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How Big of a Factor Was President Trump in the Midterms? Exit Polls Have the Answer.

That doesn’t look too good.

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Just 24 hours before the midterm elections, President Trump stated that he didn’t think the outcome would end up being some sort of referendum on his first two years in the Oval Office.

Trump stated that he believed things were going well, but if folks weren’t happy with his performance, he’d accept that, stating that he believed things were peachy in both the House and the Senate.

Well, as it turns out, his confidence in the House was just a bit misplaced.

Trending: WATCH: Ocasio-Cortez Speaks At Town Hall, Gets Heckled In Her Own District (Video)

By 10 p.m. EDT, several major networks called the House for Democrats. At the same time, the nets said Republicans would hang onto control of the Senate. But it’s the House loss that will define the next two years of Trump’s presidency: If Democrats make Rep. Nancy Pelosi Speaker of the House and install Trump haters into leadership positions, Trump faces a very unpleasant end to his first term, filled with investigations and gridlock and endless partisan sniping.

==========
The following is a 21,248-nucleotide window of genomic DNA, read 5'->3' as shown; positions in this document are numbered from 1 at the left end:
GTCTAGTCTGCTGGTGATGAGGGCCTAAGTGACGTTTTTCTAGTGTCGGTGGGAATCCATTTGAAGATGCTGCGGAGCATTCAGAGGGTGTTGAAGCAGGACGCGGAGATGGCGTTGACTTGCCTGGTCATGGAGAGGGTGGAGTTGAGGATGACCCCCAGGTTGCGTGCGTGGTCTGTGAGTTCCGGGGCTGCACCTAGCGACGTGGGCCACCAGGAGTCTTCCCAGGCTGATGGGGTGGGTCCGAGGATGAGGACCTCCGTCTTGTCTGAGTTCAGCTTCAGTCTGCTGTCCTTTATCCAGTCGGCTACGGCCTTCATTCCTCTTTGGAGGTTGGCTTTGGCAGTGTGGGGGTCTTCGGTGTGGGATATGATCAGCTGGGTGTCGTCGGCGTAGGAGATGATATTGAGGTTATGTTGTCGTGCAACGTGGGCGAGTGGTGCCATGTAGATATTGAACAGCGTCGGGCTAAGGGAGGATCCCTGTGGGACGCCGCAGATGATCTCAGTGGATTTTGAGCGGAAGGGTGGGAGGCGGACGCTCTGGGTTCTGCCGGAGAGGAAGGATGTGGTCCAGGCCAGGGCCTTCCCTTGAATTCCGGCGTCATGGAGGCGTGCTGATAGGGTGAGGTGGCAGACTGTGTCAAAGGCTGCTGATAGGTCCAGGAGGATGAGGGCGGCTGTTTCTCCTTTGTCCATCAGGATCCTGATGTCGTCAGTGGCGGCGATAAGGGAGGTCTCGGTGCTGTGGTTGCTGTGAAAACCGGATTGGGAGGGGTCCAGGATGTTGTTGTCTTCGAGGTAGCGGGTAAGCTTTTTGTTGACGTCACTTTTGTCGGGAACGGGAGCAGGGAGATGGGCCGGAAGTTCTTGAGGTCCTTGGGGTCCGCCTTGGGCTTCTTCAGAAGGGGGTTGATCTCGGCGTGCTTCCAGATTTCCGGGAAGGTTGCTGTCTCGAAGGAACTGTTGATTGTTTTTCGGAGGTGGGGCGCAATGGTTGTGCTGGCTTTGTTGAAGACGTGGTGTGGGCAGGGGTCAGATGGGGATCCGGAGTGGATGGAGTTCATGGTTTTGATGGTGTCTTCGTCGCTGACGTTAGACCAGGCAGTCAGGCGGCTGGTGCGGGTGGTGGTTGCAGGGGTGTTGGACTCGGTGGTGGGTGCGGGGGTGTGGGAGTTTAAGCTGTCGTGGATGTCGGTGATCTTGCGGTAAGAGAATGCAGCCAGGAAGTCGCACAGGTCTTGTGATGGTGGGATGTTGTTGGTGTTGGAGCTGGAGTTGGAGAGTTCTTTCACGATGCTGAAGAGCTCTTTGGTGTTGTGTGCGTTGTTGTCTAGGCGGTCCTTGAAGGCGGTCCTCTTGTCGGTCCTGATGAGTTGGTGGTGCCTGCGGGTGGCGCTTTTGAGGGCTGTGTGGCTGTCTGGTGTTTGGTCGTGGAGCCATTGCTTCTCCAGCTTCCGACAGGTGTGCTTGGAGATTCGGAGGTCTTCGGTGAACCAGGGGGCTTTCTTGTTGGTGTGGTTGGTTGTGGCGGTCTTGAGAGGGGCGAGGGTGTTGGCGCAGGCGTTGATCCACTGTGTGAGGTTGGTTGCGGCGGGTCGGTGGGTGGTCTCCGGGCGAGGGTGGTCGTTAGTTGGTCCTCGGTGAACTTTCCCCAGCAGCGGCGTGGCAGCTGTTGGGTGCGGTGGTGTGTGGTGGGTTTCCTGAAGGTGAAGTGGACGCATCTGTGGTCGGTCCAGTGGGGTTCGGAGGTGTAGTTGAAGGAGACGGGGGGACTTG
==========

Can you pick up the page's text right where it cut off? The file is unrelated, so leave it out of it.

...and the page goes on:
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In the end, exit polls showed voters made Trump a major factor in their decisions. “Nearly two-thirds of those voters said Mr. Trump was a factor. One quarter of those casting a House ballot said they did so in part to support him. Four in 10 said they cast a vote to oppose him. Only one-third said he played no role in their voting,” CBS News reported.

The booming economy, which Trump was counting on to shore up his party, didn’t play as big a role as he’d hoped.

In a big change from previous midterms, just 1 in 5 voters said the economy was the most important issue in the election this year — even though Trump sought to make that the center point of his effort to push Republicans.